A Modest Proposal: Pay More for Care Only if It's Better
Insufficient Evidence: If there's no evidence the service is superior, comparable or inferior, payment would be set on a cost-plus basis for three years, after which CMS would reevaluate. After three years, if evidence remained insufficient or demonstrated no advantage, payment would be lowered.
If that evidence showed the service was actually inferior to prevailing standards of care, "Medicare could reevaluate whether the service was reasonable and necessary." If evidence showed comparability or superiority, payment would go up.
"The majority of services covered under Medicare have historically fallen into this (insufficient) category because the evidence has been insufficient to determine their comparative clinical effectiveness," Pearson and Bach wrote.
In my interview with Bach, he pointed to the variety "of cardiac defibrillators with different price points that have never been compared. There are implants like that as well. And the truth is that cancer drugs come on the market that have never been compared to the cheaper alternatives."
A case in point is expensive intensity-modulated radiation therapy developed in the last decade.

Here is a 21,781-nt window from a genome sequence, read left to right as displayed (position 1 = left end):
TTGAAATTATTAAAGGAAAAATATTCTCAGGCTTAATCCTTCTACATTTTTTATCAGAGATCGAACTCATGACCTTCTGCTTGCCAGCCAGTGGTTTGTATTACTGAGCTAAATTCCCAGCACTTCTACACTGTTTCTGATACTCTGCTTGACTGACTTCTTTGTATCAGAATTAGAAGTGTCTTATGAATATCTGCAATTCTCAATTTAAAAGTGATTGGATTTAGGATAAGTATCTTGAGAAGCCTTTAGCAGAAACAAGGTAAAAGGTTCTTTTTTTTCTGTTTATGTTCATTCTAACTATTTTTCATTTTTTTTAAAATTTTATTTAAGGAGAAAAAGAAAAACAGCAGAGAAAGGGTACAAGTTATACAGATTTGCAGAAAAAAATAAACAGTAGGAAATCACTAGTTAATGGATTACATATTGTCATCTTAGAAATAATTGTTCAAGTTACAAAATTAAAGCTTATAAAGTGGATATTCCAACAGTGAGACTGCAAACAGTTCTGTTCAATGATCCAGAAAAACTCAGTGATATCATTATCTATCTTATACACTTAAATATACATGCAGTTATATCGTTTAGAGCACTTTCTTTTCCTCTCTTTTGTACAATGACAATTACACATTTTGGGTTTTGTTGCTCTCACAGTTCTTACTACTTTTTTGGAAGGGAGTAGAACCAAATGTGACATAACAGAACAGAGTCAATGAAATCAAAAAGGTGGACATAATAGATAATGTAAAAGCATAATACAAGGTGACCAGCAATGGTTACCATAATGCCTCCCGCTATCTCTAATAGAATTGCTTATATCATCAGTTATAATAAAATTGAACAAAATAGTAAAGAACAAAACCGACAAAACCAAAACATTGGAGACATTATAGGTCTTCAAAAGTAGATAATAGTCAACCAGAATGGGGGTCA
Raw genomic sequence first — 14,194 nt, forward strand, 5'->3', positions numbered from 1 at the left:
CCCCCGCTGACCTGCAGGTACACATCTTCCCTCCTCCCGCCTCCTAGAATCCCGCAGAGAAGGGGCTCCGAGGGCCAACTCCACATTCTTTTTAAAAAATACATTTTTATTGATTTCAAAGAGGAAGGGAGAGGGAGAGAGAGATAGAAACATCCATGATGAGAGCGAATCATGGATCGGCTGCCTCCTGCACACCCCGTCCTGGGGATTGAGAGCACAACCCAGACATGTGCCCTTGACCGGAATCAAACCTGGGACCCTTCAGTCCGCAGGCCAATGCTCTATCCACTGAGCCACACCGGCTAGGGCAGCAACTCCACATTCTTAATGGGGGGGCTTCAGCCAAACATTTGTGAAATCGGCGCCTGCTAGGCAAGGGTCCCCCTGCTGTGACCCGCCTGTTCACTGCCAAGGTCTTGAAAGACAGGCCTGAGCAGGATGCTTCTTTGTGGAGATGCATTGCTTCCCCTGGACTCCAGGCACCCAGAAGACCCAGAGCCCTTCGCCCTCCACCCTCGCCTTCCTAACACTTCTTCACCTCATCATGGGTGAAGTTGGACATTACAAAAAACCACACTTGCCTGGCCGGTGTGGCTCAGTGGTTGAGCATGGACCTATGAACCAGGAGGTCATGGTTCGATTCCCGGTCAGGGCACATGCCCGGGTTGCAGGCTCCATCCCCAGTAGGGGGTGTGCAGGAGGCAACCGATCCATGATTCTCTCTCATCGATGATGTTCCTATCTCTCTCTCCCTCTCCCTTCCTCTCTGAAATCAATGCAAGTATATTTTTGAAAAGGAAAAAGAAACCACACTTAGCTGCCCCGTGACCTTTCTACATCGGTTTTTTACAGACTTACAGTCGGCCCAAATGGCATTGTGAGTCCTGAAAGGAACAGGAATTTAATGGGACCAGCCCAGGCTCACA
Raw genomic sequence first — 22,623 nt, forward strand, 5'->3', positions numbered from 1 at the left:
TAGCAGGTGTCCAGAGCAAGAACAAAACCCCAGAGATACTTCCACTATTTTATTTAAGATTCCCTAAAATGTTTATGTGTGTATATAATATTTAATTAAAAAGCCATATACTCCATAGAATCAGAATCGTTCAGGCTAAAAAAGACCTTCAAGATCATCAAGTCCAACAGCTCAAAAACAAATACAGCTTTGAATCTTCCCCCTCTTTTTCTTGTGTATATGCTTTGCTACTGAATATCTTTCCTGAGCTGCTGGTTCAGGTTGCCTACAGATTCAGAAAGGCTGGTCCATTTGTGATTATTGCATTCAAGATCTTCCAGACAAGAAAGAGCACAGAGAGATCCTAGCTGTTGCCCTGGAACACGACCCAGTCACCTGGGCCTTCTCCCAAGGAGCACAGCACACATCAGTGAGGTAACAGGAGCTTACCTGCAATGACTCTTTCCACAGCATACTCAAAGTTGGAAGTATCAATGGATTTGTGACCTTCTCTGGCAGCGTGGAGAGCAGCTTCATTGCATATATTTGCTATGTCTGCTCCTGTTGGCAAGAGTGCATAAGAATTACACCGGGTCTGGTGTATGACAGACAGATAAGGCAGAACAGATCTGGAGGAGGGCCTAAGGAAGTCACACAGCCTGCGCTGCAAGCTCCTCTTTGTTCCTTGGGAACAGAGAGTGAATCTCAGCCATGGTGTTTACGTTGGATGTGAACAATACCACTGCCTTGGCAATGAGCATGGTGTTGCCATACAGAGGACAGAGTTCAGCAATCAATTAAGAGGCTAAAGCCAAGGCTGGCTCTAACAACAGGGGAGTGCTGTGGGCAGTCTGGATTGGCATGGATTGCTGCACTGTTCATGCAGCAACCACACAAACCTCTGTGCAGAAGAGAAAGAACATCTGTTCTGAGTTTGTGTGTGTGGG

Clinicians presumed it was better than the old way because it focuses radiation just on the tumor cells rather than surrounding tissue. But there have been no randomized trials showing better tumor cell eradication or reduced toxicity, the authors say.
Yet that's not reflected in the price Medicare pays. "For prostate cancer—the most common form of cancer for which this new therapy was used—reimbursement to providers for a single course of treatment was set at approximately $42,000," he and Pearson wrote. With the old way alternative, three-dimensional therapy, Medicare paid only $10,000.
"This discrepancy led providers around the country to buy intensity-modulated radiation therapy machines and to abandon conventional three-dimensional therapy," he and Pearson wrote. That made it difficult to recruit clinicians or patients for clinical trials to compare the two, and the added cost to Medicare's prostate cancer treatment bill topped $1.5 billion.
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